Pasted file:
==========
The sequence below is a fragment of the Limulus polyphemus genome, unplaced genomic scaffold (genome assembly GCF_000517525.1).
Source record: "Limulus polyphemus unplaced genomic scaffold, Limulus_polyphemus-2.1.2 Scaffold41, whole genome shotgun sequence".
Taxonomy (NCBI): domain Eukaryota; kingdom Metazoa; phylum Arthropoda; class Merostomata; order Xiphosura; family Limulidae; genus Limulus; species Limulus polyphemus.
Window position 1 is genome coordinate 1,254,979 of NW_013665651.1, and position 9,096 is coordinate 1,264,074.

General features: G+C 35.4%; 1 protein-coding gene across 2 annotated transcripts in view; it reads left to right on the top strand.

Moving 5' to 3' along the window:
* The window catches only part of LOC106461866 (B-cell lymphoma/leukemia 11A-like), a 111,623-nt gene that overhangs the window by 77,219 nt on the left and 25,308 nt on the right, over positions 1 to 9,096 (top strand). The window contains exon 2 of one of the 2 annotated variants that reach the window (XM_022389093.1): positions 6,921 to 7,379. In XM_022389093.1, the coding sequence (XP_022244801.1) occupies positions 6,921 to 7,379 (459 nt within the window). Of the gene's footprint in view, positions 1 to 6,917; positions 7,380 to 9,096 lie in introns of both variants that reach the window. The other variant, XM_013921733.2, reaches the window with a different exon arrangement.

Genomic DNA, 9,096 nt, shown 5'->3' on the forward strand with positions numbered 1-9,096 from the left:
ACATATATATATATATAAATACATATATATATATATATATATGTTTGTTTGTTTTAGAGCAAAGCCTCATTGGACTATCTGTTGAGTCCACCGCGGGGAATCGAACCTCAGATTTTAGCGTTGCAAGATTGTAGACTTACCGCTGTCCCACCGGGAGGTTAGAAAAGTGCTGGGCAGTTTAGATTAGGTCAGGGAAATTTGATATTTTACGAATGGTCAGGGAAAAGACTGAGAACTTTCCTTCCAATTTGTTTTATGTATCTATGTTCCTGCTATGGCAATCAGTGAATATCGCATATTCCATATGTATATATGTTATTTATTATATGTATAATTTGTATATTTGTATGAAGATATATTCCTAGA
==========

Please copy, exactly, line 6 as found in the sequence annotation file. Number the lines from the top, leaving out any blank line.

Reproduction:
Moving 5' to 3' along the window: